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Title edited: this is now the official tyre thread. Any others will be deleted and sanctions will follow for duplicate threads.

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PostPosted: Fri May 18, 2012 1:57 pm 
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f1driverwanabe wrote:

Yes thanks for confirming you understand what i say, whether it's right or wrong at least your trying to get my point.

Now, the question is:

FIA/Constructors or whoever asked Pirelli to build them a tyre.....did they asked for this narrow temperature window and did they think or know that a 3 minute cloud in the sky can cause jenson button or whoever to go from the hero of Australia to the looser of Barcelona?



The tyres are pretty much the same as last year. The super Soft being the same. The tyres were tested and indeed the "New" soft even raced. Last year there was no sign of this critical temperature window.

So has pirelli put the tyre window in? Or have the cars changed in the off season that works the tyres different and never thought to tell Pirrelli this after testing in Abu dhabi or the race in Brazil last year?

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PostPosted: Fri May 18, 2012 2:15 pm 
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I stuck this up not long ago in one of the other threads. As they're soon to be no more I've c&p'd it here. Would still love to actually get some specific feedback from anyone who agrees with the statements in blue. It's not exactly about whether Pirelli got it right but if this is the official tyre thread it will have to diversify a little. Duped post follows, if you read it already there's nothing new:

We're going round in circles, I'd love to hear responses to these specific points, maybe we can get this debate moving somewhere interesting!

Sorry to shout but I can't bring myself to start a new thread on this! :lol:


I suggest:

1. The tyre sweet spot is so small and hard to identify that teams can only find it with a dose of luck. It’s so important that whoever finds it has a good chance of winning the race. Therefore there is significantly more luck involved in winning than there used to be.

2. The way the tyres degrade means that drivers are simply cruising around 4 seconds within the limit rather than adapting their style to reign in the limit and lap close to it.


I've taken some specific views, expressed repeatedly in these threads (the blue text), and responded in the way I think makes sense (the normal text underneath the blue). I'd love to get some specific responses countering my opinion.

(F1) Drivers haven't been going "flat out" all race for years.
No they haven’t. I’d argue they never have and in grand prix racing they shouldn’t. But preserving the tyres should be a skill, not a game of patience. See below.

If (legendary tyre destroyer) Hamilton can make them last then what's everyone else's excuse?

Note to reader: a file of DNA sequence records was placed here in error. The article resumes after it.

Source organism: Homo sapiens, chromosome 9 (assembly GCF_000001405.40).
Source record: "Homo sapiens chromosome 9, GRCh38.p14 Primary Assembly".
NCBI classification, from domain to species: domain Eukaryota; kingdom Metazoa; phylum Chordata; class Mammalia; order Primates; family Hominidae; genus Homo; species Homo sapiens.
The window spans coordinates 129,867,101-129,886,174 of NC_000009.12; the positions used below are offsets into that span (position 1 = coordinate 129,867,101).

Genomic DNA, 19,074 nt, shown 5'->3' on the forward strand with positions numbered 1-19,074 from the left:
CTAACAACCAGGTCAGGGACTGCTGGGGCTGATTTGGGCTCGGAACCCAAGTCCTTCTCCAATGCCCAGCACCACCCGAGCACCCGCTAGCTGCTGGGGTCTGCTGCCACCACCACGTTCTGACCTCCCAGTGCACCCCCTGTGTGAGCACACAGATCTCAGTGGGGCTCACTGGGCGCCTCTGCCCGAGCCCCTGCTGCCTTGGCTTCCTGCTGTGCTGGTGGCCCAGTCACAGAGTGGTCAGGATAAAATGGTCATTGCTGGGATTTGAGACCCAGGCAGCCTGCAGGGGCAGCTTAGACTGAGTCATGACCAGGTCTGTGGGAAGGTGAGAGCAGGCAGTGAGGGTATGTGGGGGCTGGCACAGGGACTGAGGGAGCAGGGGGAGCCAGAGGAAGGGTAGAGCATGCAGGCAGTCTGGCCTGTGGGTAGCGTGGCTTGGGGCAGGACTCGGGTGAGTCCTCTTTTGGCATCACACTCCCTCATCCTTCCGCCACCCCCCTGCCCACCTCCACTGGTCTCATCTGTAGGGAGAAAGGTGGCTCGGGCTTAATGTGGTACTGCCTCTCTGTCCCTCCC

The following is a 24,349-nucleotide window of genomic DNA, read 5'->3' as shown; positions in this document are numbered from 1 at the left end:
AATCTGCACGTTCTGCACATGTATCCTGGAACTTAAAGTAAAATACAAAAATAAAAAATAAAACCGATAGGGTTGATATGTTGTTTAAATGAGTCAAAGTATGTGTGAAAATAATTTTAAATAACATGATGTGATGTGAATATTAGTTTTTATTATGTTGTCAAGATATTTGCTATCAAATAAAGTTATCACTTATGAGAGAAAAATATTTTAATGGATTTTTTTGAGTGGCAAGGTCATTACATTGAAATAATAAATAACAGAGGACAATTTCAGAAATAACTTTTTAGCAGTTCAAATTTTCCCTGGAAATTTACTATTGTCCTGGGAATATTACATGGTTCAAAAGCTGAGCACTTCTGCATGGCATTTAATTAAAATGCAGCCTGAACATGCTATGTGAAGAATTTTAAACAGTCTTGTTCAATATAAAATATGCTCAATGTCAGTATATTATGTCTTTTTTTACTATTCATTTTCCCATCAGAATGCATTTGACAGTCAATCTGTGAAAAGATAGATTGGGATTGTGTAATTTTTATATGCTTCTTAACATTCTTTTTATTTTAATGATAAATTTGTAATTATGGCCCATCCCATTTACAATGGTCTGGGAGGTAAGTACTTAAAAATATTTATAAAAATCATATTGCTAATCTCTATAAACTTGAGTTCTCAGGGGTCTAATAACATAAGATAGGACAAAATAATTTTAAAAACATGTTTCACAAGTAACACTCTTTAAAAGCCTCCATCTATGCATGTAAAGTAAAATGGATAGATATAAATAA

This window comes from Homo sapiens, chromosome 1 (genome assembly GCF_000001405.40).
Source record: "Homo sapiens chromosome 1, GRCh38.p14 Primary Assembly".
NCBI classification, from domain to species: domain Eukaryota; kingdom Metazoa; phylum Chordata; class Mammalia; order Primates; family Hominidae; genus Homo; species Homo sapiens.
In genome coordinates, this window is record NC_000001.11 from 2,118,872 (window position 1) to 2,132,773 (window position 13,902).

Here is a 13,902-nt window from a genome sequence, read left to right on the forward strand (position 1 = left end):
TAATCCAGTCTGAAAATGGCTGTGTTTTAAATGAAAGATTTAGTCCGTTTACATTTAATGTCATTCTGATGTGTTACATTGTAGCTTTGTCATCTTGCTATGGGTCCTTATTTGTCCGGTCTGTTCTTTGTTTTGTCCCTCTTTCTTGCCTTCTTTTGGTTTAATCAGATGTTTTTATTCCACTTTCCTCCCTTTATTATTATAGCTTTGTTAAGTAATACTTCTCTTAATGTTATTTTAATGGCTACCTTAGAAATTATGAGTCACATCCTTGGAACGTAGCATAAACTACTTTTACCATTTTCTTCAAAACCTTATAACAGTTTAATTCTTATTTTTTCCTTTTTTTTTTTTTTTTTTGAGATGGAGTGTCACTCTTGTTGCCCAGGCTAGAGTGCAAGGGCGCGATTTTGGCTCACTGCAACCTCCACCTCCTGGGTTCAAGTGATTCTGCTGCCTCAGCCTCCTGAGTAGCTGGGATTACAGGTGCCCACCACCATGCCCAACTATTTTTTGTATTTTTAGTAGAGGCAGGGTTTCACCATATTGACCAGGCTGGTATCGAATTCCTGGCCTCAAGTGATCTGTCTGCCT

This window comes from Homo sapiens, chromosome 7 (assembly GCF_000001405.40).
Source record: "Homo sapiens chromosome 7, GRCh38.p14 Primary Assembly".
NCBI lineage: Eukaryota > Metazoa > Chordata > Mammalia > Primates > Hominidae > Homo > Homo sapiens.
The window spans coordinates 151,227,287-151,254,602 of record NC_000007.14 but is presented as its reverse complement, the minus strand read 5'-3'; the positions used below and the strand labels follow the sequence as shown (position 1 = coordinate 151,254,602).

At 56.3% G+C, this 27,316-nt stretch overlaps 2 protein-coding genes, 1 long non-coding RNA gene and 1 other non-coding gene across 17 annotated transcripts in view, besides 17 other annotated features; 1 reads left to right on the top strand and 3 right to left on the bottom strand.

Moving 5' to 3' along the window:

It's not just about making them last but making them work. But this demonstrates one of the key points: it doesn’t matter how you drive the tyres, it only matters how fast you drive them. All you can do to make them last is drive to a delta time. It’s about self control more than skill or style. Figuring out how to go fast whilst preserving the tyre has always been a key F1 skill, but with the current Pirelli’s it’s become comparatively redundant. Previously you were usually on the edge of adhesion given the temperatures you were trying to maintain and the style you were deploying etc. With these tyres you aren’t. They’ve also neutralised a key ‘weakness’: having a driving style that’s inherently hard on the tyres. Hamilton can make his tyres last as long as Button because the way you drive them doesn’t really matter, only how fast you go. And when you’re driving 4 seconds a lap within yourself, even the most wild style is smooth.

They all get the same tyres. If one team can make them work then the others just need to work harder/be cleverer/change their car.
Normally, yes. But if the sweet spot is so small that the best engineers in the world can only find it occasionally, or by accident, then it’s too small. There has to be a point where the sweet spot becomes impractically small, and if this isn’t it, where is it?

McLaren/Lotus are always quick, they must be making them work.
The pattern so far is McLaren and Lotus are vaguely up there with whatever team has managed to make the tyres work any given weekend. To me that suggests Macca and Lotus have cars good enough to be near the front without getting the best out of the tyres. Sauber, Ferrari, Mercedes, Red Bull and Williams all seem to have slower cars, but all have been quicker than Macca/Lotus in one race or other. So if McLaren and Lotus really can make the tyres work, how have they been outpaced (not just beaten, but genuinely outpaced) by the likes of Williams, Sauber etc.?

It’s created competition/The more teams we see being competitive the better positioned we are to see who's the best or the most talented.